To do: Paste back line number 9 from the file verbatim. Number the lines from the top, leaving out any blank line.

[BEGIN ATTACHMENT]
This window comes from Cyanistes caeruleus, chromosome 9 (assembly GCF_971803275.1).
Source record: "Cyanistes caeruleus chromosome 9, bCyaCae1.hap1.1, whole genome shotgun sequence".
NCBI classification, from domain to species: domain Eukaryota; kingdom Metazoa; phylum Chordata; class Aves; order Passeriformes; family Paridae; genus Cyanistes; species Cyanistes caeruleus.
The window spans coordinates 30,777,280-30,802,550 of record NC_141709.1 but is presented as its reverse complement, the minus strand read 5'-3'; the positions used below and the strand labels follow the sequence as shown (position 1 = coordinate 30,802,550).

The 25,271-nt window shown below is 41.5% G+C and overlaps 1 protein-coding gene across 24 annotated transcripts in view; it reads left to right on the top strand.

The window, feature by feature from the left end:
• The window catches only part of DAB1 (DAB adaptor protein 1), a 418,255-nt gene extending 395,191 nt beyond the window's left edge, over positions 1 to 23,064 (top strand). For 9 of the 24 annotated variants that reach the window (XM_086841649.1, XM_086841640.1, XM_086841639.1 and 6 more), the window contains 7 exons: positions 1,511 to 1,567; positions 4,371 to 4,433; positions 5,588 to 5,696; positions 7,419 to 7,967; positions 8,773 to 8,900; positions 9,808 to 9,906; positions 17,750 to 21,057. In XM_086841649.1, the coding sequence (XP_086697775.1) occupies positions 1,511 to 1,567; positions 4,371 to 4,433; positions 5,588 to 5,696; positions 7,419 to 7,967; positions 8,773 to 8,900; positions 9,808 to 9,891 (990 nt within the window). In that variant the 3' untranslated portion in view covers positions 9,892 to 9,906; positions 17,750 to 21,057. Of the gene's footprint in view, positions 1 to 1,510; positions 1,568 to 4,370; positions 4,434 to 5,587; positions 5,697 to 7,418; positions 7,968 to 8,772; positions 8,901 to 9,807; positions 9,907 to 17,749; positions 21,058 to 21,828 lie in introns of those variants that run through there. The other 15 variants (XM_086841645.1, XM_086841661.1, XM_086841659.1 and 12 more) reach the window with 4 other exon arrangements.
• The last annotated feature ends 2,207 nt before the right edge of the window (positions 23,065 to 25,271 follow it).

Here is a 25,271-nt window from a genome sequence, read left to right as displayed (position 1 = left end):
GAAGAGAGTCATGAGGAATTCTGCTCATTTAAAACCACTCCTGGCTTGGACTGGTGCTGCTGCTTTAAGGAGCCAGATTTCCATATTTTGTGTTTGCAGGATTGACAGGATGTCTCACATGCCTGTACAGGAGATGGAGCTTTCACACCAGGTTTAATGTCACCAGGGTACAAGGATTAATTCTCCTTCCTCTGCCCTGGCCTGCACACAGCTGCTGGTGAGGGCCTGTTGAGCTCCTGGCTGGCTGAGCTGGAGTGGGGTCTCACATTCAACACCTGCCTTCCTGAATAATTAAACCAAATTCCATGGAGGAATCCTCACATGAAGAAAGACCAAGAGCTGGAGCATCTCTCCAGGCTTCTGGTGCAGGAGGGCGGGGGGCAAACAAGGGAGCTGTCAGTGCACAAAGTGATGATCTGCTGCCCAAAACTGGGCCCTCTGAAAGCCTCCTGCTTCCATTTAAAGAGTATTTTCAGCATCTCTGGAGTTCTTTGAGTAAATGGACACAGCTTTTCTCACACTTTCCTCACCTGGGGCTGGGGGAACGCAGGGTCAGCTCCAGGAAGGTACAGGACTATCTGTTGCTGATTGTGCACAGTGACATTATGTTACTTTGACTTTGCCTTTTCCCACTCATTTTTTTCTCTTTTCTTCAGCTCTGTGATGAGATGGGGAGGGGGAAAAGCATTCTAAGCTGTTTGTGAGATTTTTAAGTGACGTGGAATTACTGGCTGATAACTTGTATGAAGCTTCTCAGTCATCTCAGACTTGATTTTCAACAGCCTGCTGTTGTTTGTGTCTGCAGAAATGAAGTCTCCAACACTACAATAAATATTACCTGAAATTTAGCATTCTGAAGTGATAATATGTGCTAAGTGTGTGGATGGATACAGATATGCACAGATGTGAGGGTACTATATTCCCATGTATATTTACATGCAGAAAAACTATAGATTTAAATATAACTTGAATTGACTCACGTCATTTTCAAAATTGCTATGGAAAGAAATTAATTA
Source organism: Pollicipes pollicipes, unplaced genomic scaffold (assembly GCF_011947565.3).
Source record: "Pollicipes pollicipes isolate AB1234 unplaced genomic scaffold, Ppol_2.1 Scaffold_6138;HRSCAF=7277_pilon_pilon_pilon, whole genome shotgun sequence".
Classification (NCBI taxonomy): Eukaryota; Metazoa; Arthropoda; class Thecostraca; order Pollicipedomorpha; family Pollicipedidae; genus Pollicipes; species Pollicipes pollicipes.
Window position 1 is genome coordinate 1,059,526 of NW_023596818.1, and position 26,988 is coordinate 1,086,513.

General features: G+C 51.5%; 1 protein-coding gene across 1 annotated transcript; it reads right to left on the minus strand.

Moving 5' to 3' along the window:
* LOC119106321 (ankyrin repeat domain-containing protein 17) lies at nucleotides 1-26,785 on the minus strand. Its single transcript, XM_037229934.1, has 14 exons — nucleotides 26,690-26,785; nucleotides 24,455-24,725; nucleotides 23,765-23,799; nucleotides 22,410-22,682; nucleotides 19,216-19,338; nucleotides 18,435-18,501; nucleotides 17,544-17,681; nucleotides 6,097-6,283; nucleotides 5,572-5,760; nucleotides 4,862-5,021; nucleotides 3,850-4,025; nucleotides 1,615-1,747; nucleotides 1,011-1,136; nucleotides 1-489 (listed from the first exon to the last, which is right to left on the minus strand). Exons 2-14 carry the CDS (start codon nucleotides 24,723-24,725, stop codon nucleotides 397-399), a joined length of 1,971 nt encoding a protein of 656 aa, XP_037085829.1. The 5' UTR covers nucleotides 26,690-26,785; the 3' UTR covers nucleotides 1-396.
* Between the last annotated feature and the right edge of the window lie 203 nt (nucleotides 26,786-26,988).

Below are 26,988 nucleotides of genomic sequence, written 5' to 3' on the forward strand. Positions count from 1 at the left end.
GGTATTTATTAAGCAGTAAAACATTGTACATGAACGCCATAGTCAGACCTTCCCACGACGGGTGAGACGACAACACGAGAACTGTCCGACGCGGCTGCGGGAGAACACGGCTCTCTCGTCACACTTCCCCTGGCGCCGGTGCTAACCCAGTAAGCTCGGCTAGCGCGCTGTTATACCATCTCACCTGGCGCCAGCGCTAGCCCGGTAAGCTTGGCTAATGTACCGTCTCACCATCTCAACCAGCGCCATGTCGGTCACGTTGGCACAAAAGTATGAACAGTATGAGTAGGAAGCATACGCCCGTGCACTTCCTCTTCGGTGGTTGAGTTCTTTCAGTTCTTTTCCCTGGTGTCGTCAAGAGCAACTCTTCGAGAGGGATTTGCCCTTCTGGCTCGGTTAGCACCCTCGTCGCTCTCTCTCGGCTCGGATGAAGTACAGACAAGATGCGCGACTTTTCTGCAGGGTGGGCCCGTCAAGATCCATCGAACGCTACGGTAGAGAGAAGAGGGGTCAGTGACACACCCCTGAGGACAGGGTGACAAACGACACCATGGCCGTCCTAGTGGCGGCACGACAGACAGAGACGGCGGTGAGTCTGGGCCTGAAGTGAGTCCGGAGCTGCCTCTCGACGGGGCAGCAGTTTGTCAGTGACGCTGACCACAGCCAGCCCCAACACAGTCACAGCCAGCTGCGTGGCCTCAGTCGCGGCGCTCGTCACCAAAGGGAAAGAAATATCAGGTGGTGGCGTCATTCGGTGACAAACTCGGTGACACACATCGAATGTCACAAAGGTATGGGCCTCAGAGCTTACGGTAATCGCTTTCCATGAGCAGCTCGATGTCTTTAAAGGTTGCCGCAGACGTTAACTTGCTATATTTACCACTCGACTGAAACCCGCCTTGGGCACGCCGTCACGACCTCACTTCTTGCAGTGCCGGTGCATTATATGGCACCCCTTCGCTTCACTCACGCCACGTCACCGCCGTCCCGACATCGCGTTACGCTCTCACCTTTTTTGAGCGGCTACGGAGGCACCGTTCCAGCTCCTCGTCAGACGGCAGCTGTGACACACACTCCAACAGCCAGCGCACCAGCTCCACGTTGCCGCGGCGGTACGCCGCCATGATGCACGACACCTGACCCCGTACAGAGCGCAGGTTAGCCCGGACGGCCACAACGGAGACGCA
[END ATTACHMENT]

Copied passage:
Here is a 25,271-nt window from a genome sequence, read left to right as displayed (position 1 = left end):